Jeweller and watch repairer Pantelis reflects on his time in Australia and Greece


By Kathy Karageorgiou.

Mr Pantelis, 76 years of age, is a craftsman – a jeweller and watch repairer. He continues to work in the small shop he opened in the late 1970s in a working-class Athenian suburb, following living and working in Australia.


A mild-mannered gentleman, Mr Pantelis runs his jewellery and watch repair store with grace and finesse, imbuing his loyal customers with a sense of assurance and trust. 

“I’ve sent jewellery items to Australia over the years too,” he says.

The ‘years’ he refers to are many, as Mr Pantelis has been a jeweller since his early teens.


Of his time in Australia in the early 1970s, he says: “I worked for a Jewish jeweller on Collins St in the heart of Melbourne. He was a total professional. But I initially learned my trade when I was 14, from Barba (Mr or Uncle) Yiannis who had a jewellery shop in central Athens.”


Mr Pantelis hails from a village near Agrinio and relates to me how, when he was 14, Barba Yiannis, a once local man who had become a jeweller in Athens, came back to the village for summer holidays.

“I pleaded with him to take me on as an apprentice as I came from a poor family of eight children. Everyday we’d have to walk an hour and back to get to primary school. I didn’t go to high school because it was further away. I had no future in my village as all I could hope for was becoming a goat herder, and I wanted more,” he explains.

Barba Yiannis agreed to take Mr Pantelis on and show him the trade.

“So I ended up in Athens in 1961, and, as I heard the Greeks in Australia say, ‘with one suitcase’.  I slept on the floor of the shop for 2 years, but I didn’t mind as I was young then,” he exclaims chuckling. 

“Luckily, I made a friend who worked in a shop nearby, and he offered me temporary accommodation with him and his mother. They were poor but generous and as it was summer, I slept in their small yard under the grape vine.” 


Mr Pantelis explains that he was “a fashionable young man” in the 1970s who wore his hair long. This made him clash with his boss Barba Yiannis, who was a strict Jehovah’s Witness, and so he left this first job.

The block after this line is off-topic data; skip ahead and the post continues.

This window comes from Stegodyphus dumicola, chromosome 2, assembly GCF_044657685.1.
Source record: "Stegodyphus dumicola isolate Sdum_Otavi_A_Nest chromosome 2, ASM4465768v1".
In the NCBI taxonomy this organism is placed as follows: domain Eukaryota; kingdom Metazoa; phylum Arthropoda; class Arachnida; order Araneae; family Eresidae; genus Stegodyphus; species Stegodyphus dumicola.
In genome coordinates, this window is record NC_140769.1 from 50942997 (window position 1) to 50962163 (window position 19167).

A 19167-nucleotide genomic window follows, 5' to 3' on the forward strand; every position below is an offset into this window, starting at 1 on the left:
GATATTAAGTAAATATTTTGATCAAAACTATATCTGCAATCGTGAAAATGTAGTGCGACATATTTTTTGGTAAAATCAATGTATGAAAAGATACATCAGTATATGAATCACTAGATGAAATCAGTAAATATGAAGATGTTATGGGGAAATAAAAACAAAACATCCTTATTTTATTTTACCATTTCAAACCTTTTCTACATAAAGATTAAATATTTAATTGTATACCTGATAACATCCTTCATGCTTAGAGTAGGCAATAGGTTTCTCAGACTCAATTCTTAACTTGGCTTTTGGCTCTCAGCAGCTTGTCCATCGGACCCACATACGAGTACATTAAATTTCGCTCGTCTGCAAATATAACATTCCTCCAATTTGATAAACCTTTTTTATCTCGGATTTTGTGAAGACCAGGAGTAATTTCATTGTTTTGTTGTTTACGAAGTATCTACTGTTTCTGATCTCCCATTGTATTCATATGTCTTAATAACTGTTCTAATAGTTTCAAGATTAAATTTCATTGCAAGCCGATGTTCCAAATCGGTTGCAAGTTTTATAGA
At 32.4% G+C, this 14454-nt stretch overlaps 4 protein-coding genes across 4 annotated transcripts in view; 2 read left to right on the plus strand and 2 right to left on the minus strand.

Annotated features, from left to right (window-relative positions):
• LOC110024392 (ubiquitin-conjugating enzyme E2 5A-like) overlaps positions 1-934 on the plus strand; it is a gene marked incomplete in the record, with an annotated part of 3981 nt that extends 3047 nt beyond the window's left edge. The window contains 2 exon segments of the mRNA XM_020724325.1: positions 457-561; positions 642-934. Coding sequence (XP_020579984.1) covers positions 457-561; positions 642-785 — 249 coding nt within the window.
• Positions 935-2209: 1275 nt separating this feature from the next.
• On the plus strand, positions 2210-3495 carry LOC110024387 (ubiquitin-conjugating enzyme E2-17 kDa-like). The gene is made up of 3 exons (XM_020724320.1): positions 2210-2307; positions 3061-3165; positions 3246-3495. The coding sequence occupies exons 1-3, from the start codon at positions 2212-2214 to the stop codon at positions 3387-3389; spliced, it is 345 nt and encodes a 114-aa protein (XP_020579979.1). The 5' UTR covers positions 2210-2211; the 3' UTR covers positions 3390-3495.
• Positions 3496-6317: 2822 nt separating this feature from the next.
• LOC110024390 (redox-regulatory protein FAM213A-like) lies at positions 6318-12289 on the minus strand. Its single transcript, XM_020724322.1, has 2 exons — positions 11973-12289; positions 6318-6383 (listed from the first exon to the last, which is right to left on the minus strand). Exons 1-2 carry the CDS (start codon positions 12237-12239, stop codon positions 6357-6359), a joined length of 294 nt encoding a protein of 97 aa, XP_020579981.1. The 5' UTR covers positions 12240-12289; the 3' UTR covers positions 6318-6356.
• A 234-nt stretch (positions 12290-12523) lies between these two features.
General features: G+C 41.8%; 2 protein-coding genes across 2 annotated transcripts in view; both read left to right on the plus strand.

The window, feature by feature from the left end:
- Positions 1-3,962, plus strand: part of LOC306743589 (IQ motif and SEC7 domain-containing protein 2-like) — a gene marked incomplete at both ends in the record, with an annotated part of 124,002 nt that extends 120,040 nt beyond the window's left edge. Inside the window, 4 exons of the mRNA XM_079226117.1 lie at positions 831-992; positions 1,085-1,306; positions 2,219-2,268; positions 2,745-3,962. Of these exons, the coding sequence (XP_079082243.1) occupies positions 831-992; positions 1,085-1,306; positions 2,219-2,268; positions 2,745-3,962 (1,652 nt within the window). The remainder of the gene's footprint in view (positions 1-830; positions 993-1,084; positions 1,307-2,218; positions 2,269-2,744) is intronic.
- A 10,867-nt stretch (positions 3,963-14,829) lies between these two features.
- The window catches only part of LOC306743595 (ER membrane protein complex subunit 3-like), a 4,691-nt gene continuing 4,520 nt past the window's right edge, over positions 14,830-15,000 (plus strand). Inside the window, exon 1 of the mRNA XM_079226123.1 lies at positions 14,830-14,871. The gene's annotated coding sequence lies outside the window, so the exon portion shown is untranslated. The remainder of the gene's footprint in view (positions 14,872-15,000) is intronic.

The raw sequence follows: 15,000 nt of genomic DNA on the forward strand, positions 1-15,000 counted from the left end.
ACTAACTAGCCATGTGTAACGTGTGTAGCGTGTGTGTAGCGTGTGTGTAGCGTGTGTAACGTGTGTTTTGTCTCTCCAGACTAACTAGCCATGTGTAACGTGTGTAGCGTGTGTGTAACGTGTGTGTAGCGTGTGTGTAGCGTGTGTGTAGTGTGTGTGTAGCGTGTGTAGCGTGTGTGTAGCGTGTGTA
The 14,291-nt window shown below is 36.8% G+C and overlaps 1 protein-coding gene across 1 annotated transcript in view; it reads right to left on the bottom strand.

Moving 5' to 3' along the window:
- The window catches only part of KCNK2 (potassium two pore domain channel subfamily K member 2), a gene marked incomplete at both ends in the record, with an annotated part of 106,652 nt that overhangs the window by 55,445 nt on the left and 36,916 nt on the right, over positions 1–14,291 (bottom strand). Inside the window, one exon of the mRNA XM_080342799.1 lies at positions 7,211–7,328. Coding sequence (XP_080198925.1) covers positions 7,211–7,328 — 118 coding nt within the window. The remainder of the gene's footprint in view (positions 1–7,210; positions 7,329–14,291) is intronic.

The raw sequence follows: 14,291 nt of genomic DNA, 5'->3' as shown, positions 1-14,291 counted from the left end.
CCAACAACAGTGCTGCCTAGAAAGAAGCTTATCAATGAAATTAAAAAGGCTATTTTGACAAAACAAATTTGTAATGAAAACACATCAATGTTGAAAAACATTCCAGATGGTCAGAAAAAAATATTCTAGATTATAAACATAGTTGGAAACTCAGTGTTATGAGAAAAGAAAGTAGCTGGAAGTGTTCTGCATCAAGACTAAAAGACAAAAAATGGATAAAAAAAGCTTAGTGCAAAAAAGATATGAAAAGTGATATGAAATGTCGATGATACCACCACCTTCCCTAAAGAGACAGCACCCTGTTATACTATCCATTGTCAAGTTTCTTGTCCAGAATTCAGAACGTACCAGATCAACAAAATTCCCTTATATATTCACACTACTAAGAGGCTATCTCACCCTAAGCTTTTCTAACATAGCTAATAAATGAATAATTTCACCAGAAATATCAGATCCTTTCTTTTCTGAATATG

He then went to work in Athens for another jeweller and watchmaker from Constantinople who was “a true craftsman and a Kyrios (gentleman).”

“I was paid well, so I managed to rent an apartment and also buy specialised jewellery equipment eventually becoming self-employed and working with a supplier,” Mr Pantelis says.

“But that deal went awry so, as my brother and sister were in Australia, I decided to go there with my wife who was at the time four months pregnant to our daughter.”

Working hard in his profession in Australia and further upgrading his skills, he tells me that he saved a lot of money there, as he lived with his sister and didn’t pay rent. He adds that he had a quiet life in Australia during his three years there, mixing only with Greeks.


“My world was limited and I didn’t learn English. Australia was a nice country, but it didn’t fulfil me, though it did fill me up with meat,” he says laughing.

“Yet I chose to return to Greece, where I opened this shop I’ve had since 1976.”

Mr Pantelis’ watch repair and jewellery store is a labour of love.

“I don’t have to work at this stage of my life, but I like what I do and enjoy mixing with customers,” he says.

When Mr Pantelis is not working, he travels: “I’ve been to Israel many times, including stints at St Gerasimos Orthodox Monastery there, for peace and reflection.” 

He and his wife have also been to many European countries. 


He then surprises me by stating: “I also went back to Australia in 2008. It was supposed to be for a month, but I returned to Greece after 10 days, as I saw what I wanted to see – my sister (unfortunately, my brother passed away) and her daughter’s wedding, and the sights of Melbourne again.” 

“I plan on perhaps visiting my other sister who lives in New York, but she’s very old and it’ll sadden me,” he adds.


“Like the watches I sell and repair; everything in good time. Life usually takes you where it wants. And speaking of time… times have changed. People in days gone by had more goodness, were kinder, even though we were all poor. Now there’s jealousy and competition, something which I hope will change towards the better in time.”




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